December 14, 2016
Managed accounts have been ‘the next big thing’ in the platform and asset management industry for at…
We have become accustomed to seeing all meaningful budget initiatives plastered across the front page of the press in the week leading up to budget night. But this year the government kept a few superannuation ‘enhancements’ up its sleeve, and the impacts will be felt across the industry.
We focus here on just one of the changes – the introduction of a $1.6m lifetime cap on the amount a member can transfer from accumulation to pension mode, which creates some strategic challenges for not-for-profit superannuation funds, but also generates potentially large product opportunities for all product providers.
The lifetime pension cap has clear repercussions for anyone planning to have substantial superannuation balances in the future. But the more imminent impact is that those with pension balances of more than $1.6m at 1 July next year will have to roll the excess out of their pension account.
So for a member with $2m in pension phase, $400k will have to be rolled back into accumulation (where earnings will be taxed at 15%) or to another destination of the member’s choosing – presumably a bank account, platform or investment product.
This creates a huge administrative and commercial headache for super funds (not to mention for members and their advisers). But there is also an opportunity for some.
First the headache. Funds like members with large account balances. Most funds have hybrid or variable fee structures and rely on their ‘whales’ to subsidise low balance members. This latest change will not only reduce the balances of the whales (and therefore the fees a fund can charge), it also creates a decision point for members – one that might spur them to go elsewhere in search of a more comprehensive solution.
This doesn’t create much of a problem for retail funds, which can generally cater to their members’ every whim – investment, super, IDPS, masterfund, bank account, TD, margin loan, property, alternative, passive, high-octane…the list goes on.
Their not-for-profit counterparts, on the other hand, are faced with a problem; up until now these funds have operated on the basis that by providing a superannuation solution they can take care of members’ retirement needs. That status quo has just changed for a small but important part of the member base, who will have more than $1.6m in retirement – and for whom a superannuation fund now doesn’t provide the full solution.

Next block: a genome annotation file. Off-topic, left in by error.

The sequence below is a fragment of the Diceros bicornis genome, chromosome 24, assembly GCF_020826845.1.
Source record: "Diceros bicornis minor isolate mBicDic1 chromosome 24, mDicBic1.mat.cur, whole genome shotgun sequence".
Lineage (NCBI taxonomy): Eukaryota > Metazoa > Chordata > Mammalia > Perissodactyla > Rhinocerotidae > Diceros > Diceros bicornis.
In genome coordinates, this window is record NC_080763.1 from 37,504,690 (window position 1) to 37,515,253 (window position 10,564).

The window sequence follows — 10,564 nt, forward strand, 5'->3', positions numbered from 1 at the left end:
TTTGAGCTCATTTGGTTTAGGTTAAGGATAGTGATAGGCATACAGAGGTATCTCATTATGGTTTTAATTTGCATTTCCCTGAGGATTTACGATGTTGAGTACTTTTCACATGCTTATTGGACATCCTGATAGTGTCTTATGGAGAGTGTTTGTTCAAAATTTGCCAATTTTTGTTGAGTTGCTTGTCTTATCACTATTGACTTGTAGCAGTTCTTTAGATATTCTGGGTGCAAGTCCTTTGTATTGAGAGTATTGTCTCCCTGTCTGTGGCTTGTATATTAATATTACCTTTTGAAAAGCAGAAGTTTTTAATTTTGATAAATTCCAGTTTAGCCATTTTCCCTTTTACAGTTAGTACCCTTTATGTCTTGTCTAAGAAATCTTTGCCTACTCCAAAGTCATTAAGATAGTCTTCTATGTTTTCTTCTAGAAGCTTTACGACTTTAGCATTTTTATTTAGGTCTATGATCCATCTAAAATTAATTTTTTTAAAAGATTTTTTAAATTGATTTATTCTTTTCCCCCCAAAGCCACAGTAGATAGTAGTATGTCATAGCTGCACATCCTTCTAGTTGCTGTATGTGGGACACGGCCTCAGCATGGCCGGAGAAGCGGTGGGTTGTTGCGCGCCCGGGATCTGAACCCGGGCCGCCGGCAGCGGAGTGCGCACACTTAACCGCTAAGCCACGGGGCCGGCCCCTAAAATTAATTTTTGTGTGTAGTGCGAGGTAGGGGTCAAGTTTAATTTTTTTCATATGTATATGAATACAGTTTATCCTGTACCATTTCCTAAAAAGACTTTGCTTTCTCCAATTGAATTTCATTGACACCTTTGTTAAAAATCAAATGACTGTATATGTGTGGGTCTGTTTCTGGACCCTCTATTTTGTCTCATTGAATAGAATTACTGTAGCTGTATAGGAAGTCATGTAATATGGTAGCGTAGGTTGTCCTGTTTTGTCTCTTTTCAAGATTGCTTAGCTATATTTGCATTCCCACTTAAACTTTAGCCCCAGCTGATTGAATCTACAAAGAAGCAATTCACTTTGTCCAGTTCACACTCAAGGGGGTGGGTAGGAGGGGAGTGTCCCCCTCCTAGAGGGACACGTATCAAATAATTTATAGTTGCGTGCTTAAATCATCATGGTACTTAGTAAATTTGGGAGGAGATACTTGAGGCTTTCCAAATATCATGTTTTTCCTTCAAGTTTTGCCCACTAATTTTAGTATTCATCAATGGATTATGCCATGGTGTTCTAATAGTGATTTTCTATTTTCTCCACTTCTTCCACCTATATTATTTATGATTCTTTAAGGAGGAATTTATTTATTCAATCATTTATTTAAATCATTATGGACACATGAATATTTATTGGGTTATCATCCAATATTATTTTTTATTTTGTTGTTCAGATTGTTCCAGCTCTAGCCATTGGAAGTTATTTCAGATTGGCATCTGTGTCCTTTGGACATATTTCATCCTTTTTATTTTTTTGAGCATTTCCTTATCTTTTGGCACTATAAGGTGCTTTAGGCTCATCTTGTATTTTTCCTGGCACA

Which leads us to the opportunity. We estimate 65,000 members will be caught up in the change, (two-thirds of whom are SMSF members). Many of these members will simply transfer assets back into the accumulation division of their current super fund. But this may well be a suboptimal outcome.
Think of a retiree who has very little in the way of income from outside super. They effectively have an unused tax-free threshold and could consider transferring some of their pension balance into their own name to make use of their personal 0% tax rate. Given an effective tax-free threshold for retirees of around $30,000, this means they could transfer ~ $500,000 of their pension balance into their own name and – assuming a return of 5% p.a. – that income would be tax free.
If all affected members did this, there would be around $23b of assets leaving the superannuation system by 1 July 2017, as a direct result of the change. That’s more than half the systems net inflow we’re expecting this year.
Back to the opportunity. Those assets have to go somewhere. Product providers of all persuasions should be targeting this new potential wall of cash. Not least of all, the not for profit funds who will still want to help their members’ meet their retirement goals, an aspiration that may now involve the offering of non-super products.
The opportunity is too small for each fund to build its own non-super solutions, but we suspect they’ll be looking at other ways of collaborating on a product to make sure they can look after all of a member’s retirement needs, a place previously reserved for retail funds. The government might unwittingly have caused not-for-profit super funds to transition even further towards being full-service financial services firms. And as a result we can expect to see those funds targeting a greater share of their members’ financial services ‘wallet’.
A wall of cash flowing out of the superannuation system creates a host of new opportunities, but for many will require a change in direction.